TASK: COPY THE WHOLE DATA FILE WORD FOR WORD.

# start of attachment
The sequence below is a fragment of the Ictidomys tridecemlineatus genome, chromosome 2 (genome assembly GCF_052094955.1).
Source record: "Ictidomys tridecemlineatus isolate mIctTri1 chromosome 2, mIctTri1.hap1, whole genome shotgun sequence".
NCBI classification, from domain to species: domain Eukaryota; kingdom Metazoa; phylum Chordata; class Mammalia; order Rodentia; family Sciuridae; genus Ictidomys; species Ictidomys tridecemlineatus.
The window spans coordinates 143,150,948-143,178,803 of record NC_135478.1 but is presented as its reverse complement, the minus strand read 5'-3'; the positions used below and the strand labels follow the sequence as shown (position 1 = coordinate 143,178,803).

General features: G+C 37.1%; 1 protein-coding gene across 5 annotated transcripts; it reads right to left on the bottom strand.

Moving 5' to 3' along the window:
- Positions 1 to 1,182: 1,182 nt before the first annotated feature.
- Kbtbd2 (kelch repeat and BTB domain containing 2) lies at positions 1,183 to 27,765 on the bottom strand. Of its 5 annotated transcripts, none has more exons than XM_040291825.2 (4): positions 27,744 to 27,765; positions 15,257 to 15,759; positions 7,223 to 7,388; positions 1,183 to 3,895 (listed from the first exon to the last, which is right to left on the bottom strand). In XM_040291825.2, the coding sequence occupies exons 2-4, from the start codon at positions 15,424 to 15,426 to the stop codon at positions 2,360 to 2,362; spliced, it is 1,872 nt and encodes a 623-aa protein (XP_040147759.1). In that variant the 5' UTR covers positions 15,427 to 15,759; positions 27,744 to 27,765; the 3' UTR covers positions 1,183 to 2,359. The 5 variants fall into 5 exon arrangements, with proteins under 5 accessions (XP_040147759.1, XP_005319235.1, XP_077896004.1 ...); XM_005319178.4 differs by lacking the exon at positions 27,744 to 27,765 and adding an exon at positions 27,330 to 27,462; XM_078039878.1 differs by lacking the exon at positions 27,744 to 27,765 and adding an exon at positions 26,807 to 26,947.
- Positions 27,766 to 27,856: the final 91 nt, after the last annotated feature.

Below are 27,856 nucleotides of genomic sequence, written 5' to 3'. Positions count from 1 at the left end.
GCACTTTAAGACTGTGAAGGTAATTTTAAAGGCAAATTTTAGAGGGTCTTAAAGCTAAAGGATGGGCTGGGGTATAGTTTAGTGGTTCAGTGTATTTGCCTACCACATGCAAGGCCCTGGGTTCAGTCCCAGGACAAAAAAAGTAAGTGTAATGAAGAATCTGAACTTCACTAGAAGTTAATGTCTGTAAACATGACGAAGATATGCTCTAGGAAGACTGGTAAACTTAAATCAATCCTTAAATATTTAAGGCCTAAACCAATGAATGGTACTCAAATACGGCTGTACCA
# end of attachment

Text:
The sequence below is a fragment of the Ictidomys tridecemlineatus genome, chromosome 2 (genome assembly GCF_052094955.1).
Source record: "Ictidomys tridecemlineatus isolate mIctTri1 chromosome 2, mIctTri1.hap1, whole genome shotgun sequence".
NCBI classification, from domain to species: domain Eukaryota; kingdom Metazoa; phylum Chordata; class Mammalia; order Rodentia; family Sciuridae; genus Ictidomys; species Ictidomys tridecemlineatus.
The window spans coordinates 143,150,948-143,178,803 of record NC_135478.1 but is presented as its reverse complement, the minus strand read 5'-3'; the positions used below and the strand labels follow the sequence as shown (position 1 = coordinate 143,178,803).

General features: G+C 37.1%; 1 protein-coding gene across 5 annotated transcripts; it reads right to left on the bottom strand.

Moving 5' to 3' along the window:
- Positions 1 to 1,182: 1,182 nt before the first annotated feature.
- Kbtbd2 (kelch repeat and BTB domain containing 2) lies at positions 1,183 to 27,765 on the bottom strand. Of its 5 annotated transcripts, none has more exons than XM_040291825.2 (4): positions 27,744 to 27,765; positions 15,257 to 15,759; positions 7,223 to 7,388; positions 1,183 to 3,895 (listed from the first exon to the last, which is right to left on the bottom strand). In XM_040291825.2, the coding sequence occupies exons 2-4, from the start codon at positions 15,424 to 15,426 to the stop codon at positions 2,360 to 2,362; spliced, it is 1,872 nt and encodes a 623-aa protein (XP_040147759.1). In that variant the 5' UTR covers positions 15,427 to 15,759; positions 27,744 to 27,765; the 3' UTR covers positions 1,183 to 2,359. The 5 variants fall into 5 exon arrangements, with proteins under 5 accessions (XP_040147759.1, XP_005319235.1, XP_077896004.1 ...); XM_005319178.4 differs by lacking the exon at positions 27,744 to 27,765 and adding an exon at positions 27,330 to 27,462; XM_078039878.1 differs by lacking the exon at positions 27,744 to 27,765 and adding an exon at positions 26,807 to 26,947.
- Positions 27,766 to 27,856: the final 91 nt, after the last annotated feature.

Below are 27,856 nucleotides of genomic sequence, written 5' to 3'. Positions count from 1 at the left end.
GCACTTTAAGACTGTGAAGGTAATTTTAAAGGCAAATTTTAGAGGGTCTTAAAGCTAAAGGATGGGCTGGGGTATAGTTTAGTGGTTCAGTGTATTTGCCTACCACATGCAAGGCCCTGGGTTCAGTCCCAGGACAAAAAAAGTAAGTGTAATGAAGAATCTGAACTTCACTAGAAGTTAATGTCTGTAAACATGACGAAGATATGCTCTAGGAAGACTGGTAAACTTAAATCAATCCTTAAATATTTAAGGCCTAAACCAATGAATGGTACTCAAATACGGCTGTACCA